Project Researcher: Francisco Orozco
This research focuses on the production of field emission devices with applications from space thrusters to LCD backlights. The material used was carbon nanotubes arranged as fibres and films. Carbon nanotubes have been proven to have good electrical conductivity as well as good mechanical strength. These films and fibres were machined with two different laser sources to identify potential enhancement in emission properties of the material after being processed.
Lasers were used with varying pulse durations; one had nano-second pulse duration (10 ns) while the other had femto-second pulse duration (130 fs). The interaction of a nano-second pulsed laser causes the material to suffer from thermal ablation resulting in melting and ultimately vaporisation of material, leaving heat affected zones through the bulk material.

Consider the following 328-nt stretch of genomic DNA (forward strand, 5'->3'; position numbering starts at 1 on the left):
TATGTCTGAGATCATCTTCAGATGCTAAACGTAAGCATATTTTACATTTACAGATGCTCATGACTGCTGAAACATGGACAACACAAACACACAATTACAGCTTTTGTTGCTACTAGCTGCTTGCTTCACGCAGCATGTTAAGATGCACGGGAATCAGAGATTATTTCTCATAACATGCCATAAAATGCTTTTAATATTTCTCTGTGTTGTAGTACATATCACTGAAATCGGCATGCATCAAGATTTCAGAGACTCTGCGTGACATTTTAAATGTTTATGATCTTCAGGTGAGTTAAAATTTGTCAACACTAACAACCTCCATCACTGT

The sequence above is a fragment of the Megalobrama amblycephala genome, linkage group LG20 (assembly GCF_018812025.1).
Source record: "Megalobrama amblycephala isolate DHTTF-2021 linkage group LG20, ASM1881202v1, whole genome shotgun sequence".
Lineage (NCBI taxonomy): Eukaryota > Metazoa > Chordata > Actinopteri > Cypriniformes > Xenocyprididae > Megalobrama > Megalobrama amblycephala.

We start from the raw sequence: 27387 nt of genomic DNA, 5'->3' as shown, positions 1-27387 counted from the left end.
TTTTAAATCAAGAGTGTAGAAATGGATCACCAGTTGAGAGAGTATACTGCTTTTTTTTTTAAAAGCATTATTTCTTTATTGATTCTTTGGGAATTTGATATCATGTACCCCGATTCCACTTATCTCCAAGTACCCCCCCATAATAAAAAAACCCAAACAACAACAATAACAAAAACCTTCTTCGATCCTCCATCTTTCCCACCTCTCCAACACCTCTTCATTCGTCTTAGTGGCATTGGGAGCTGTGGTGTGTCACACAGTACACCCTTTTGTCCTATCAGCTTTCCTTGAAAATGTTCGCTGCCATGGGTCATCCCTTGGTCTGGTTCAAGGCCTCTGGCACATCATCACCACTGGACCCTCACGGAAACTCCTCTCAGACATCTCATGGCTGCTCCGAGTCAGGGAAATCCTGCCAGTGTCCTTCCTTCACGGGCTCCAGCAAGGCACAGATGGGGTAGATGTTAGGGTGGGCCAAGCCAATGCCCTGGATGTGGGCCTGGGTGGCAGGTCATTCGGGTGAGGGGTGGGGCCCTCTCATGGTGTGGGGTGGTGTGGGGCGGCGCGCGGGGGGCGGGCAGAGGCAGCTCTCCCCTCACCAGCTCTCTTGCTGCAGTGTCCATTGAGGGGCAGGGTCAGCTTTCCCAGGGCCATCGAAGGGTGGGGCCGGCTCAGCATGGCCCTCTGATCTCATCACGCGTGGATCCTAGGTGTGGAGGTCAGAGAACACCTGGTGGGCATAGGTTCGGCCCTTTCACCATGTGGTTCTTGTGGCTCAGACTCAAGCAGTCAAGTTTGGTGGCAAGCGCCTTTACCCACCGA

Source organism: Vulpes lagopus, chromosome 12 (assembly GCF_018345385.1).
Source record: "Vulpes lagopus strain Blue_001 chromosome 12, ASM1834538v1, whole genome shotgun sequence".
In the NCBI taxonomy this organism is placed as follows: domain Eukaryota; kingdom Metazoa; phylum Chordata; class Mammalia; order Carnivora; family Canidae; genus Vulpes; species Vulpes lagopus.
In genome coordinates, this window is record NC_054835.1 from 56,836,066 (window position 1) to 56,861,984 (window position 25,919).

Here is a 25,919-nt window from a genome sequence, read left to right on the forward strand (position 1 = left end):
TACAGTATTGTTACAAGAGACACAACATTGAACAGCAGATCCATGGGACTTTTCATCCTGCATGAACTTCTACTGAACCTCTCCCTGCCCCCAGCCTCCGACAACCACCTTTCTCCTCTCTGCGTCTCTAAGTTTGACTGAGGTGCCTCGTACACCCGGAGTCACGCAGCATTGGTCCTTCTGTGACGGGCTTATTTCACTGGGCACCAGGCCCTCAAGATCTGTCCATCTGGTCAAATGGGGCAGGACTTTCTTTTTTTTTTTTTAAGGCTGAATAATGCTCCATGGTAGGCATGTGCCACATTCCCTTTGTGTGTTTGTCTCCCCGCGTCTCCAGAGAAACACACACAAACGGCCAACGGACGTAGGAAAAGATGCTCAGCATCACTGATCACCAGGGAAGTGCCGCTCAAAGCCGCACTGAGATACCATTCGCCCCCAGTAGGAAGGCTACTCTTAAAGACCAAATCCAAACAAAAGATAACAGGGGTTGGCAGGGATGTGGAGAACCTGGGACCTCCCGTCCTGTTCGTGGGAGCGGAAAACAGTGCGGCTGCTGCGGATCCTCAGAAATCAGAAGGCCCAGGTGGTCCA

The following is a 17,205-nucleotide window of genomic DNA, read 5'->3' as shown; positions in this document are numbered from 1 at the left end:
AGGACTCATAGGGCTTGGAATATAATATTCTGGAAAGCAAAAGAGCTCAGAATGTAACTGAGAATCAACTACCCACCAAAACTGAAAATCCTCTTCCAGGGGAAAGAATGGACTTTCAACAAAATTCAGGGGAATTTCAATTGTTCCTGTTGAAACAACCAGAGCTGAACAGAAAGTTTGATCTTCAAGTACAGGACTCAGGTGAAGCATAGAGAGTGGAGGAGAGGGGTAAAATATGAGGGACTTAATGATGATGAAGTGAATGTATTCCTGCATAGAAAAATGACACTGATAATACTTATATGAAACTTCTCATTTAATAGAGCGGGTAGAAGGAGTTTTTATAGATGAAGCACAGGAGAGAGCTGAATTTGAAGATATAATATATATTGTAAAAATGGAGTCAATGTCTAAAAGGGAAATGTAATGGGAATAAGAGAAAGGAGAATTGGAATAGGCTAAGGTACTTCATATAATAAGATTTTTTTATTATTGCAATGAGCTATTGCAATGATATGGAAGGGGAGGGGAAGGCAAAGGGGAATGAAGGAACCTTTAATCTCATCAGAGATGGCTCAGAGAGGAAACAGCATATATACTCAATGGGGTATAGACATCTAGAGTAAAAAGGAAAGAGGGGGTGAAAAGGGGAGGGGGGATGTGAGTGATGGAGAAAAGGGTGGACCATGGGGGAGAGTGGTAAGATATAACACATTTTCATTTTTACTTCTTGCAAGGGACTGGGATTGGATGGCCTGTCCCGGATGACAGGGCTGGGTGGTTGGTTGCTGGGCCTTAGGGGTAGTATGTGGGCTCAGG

Ultra-fast laser interaction with matter will reduce these heat affected zones and it is believed that this low modification of the bulk material will produce an emitter with better field emission.
The outputs of this work will provide new production capabilities for future devices with enhanced emitter capabilities enabling industrial scale application of this technology.
Left figure: Ultra-fast laser sectioning of CNT array
Right figure: Spool of multi-walled carbon nano layer
This research was conducted during 2012-2013 as part of the first cohort of the MRes programme within the Centre for Doctoral Training in Ultra Precision at the University of Cambridge, under the supervision of Prof Bill O’Neill and Dr Martin Sparkes sponsored by the USAF.Contact Francisco Orozco